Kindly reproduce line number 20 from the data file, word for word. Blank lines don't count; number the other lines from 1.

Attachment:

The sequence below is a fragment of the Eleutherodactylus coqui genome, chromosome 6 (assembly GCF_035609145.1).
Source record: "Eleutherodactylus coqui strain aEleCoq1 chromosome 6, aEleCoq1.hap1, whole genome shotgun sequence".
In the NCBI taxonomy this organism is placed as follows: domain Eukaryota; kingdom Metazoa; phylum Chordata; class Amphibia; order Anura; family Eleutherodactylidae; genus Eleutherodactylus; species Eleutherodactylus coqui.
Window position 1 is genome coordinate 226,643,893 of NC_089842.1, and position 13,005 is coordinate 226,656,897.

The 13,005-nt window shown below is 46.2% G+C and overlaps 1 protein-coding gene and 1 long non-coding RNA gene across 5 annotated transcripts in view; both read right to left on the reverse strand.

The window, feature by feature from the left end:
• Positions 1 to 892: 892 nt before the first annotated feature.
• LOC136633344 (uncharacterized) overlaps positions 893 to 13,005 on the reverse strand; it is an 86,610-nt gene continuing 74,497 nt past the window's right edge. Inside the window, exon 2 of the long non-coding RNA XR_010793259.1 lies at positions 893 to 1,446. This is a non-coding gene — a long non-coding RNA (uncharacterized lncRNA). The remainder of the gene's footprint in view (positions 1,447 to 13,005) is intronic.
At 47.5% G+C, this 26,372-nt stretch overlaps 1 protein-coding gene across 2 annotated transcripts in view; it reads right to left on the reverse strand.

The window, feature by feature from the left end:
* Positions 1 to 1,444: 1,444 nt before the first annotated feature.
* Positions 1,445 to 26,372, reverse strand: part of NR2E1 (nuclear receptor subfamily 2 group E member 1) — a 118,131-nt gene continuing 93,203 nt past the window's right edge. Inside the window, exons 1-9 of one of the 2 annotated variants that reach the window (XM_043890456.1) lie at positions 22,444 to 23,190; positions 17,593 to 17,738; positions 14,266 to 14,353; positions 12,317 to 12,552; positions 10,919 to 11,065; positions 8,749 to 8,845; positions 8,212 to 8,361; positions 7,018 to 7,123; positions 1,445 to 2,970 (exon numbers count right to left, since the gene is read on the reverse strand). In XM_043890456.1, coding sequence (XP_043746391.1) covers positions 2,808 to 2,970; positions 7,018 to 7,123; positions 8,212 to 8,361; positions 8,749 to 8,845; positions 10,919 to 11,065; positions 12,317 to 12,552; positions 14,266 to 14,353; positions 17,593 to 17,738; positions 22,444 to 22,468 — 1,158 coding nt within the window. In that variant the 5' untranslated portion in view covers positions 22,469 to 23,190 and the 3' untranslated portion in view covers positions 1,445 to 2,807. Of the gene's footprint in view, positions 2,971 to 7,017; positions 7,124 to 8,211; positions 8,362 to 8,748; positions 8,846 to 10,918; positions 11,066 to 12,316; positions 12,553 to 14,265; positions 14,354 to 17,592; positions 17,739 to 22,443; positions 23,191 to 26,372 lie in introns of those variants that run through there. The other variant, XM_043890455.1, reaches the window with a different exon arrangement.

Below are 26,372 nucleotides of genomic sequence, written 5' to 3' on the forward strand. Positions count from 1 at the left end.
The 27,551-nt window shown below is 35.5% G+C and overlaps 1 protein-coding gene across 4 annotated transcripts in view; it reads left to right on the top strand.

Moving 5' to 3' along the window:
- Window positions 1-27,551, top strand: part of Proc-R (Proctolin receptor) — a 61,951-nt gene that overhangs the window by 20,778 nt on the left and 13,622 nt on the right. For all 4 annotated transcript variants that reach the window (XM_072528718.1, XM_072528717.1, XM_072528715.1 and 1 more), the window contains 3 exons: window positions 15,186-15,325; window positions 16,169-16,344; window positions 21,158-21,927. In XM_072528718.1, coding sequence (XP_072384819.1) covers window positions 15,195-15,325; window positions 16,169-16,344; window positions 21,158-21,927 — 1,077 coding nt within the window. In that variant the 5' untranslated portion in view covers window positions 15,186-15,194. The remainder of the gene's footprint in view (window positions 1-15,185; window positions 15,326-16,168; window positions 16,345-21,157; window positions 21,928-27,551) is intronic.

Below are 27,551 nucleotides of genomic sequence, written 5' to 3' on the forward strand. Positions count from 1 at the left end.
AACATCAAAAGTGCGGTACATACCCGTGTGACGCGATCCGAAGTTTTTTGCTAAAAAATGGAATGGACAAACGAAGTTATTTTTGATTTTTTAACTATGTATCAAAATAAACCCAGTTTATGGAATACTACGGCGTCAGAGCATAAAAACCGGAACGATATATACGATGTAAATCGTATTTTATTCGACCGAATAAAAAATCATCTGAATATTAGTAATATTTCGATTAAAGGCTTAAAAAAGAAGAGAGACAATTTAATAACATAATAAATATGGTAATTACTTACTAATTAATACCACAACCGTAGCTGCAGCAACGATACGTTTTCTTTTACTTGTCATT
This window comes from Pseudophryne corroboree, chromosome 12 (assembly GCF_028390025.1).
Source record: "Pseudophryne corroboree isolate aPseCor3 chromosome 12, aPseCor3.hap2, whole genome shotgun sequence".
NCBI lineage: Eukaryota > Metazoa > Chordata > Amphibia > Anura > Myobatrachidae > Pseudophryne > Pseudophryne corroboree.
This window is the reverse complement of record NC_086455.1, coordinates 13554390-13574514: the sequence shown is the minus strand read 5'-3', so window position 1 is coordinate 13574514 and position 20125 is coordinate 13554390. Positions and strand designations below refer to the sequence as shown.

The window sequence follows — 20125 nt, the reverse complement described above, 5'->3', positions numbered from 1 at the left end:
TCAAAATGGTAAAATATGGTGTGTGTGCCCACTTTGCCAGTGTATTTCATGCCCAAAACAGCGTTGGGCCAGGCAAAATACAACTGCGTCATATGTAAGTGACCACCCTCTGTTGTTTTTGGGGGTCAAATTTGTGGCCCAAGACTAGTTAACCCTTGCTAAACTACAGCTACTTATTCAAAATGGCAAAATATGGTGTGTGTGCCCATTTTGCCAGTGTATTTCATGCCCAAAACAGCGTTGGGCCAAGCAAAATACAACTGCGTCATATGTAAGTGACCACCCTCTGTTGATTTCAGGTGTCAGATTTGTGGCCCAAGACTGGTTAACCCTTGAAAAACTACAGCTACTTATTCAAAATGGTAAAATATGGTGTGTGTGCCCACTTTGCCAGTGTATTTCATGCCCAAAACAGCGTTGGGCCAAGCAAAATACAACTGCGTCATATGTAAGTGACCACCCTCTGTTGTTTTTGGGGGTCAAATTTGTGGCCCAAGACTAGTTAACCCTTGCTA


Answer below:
Source record: "Pseudophryne corroboree isolate aPseCor3 chromosome 12, aPseCor3.hap2, whole genome shotgun sequence".